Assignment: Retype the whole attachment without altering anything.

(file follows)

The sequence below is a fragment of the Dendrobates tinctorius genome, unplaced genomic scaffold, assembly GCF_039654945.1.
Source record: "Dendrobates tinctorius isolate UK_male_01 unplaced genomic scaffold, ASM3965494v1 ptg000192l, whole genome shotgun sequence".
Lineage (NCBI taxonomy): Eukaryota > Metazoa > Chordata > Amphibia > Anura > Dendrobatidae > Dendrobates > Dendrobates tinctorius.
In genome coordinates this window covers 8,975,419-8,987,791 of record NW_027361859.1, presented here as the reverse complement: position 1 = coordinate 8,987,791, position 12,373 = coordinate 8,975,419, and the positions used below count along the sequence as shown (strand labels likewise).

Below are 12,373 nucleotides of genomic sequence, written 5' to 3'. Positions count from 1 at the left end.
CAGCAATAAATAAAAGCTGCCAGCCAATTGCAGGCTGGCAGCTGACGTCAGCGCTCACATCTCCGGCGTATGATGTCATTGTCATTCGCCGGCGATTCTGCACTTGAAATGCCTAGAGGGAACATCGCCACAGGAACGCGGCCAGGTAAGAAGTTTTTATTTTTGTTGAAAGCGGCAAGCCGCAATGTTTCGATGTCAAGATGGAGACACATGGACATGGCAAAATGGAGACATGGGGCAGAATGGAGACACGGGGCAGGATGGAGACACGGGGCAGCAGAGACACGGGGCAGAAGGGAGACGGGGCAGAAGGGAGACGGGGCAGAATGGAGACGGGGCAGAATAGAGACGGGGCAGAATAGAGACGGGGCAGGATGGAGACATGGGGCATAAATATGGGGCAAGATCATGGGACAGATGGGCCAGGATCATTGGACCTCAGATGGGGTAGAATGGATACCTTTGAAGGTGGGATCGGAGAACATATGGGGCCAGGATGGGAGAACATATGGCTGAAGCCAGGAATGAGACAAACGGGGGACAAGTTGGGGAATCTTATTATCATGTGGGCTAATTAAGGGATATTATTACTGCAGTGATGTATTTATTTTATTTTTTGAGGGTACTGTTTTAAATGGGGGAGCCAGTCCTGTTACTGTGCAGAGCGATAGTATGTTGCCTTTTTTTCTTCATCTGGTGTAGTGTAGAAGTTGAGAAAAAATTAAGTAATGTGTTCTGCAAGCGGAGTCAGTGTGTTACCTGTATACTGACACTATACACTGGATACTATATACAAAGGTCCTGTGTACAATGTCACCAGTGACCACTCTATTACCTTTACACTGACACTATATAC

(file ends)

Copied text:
The sequence below is a fragment of the Dendrobates tinctorius genome, unplaced genomic scaffold, assembly GCF_039654945.1.
Source record: "Dendrobates tinctorius isolate UK_male_01 unplaced genomic scaffold, ASM3965494v1 ptg000192l, whole genome shotgun sequence".
Lineage (NCBI taxonomy): Eukaryota > Metazoa > Chordata > Amphibia > Anura > Dendrobatidae > Dendrobates > Dendrobates tinctorius.
In genome coordinates this window covers 8,975,419-8,987,791 of record NW_027361859.1, presented here as the reverse complement: position 1 = coordinate 8,987,791, position 12,373 = coordinate 8,975,419, and the positions used below count along the sequence as shown (strand labels likewise).

Below are 12,373 nucleotides of genomic sequence, written 5' to 3'. Positions count from 1 at the left end.
CAGCAATAAATAAAAGCTGCCAGCCAATTGCAGGCTGGCAGCTGACGTCAGCGCTCACATCTCCGGCGTATGATGTCATTGTCATTCGCCGGCGATTCTGCACTTGAAATGCCTAGAGGGAACATCGCCACAGGAACGCGGCCAGGTAAGAAGTTTTTATTTTTGTTGAAAGCGGCAAGCCGCAATGTTTCGATGTCAAGATGGAGACACATGGACATGGCAAAATGGAGACATGGGGCAGAATGGAGACACGGGGCAGGATGGAGACACGGGGCAGCAGAGACACGGGGCAGAAGGGAGACGGGGCAGAAGGGAGACGGGGCAGAATGGAGACGGGGCAGAATAGAGACGGGGCAGAATAGAGACGGGGCAGGATGGAGACATGGGGCATAAATATGGGGCAAGATCATGGGACAGATGGGCCAGGATCATTGGACCTCAGATGGGGTAGAATGGATACCTTTGAAGGTGGGATCGGAGAACATATGGGGCCAGGATGGGAGAACATATGGCTGAAGCCAGGAATGAGACAAACGGGGGACAAGTTGGGGAATCTTATTATCATGTGGGCTAATTAAGGGATATTATTACTGCAGTGATGTATTTATTTTATTTTTTGAGGGTACTGTTTTAAATGGGGGAGCCAGTCCTGTTACTGTGCAGAGCGATAGTATGTTGCCTTTTTTTCTTCATCTGGTGTAGTGTAGAAGTTGAGAAAAAATTAAGTAATGTGTTCTGCAAGCGGAGTCAGTGTGTTACCTGTATACTGACACTATACACTGGATACTATATACAAAGGTCCTGTGTACAATGTCACCAGTGACCACTCTATTACCTTTACACTGACACTATATAC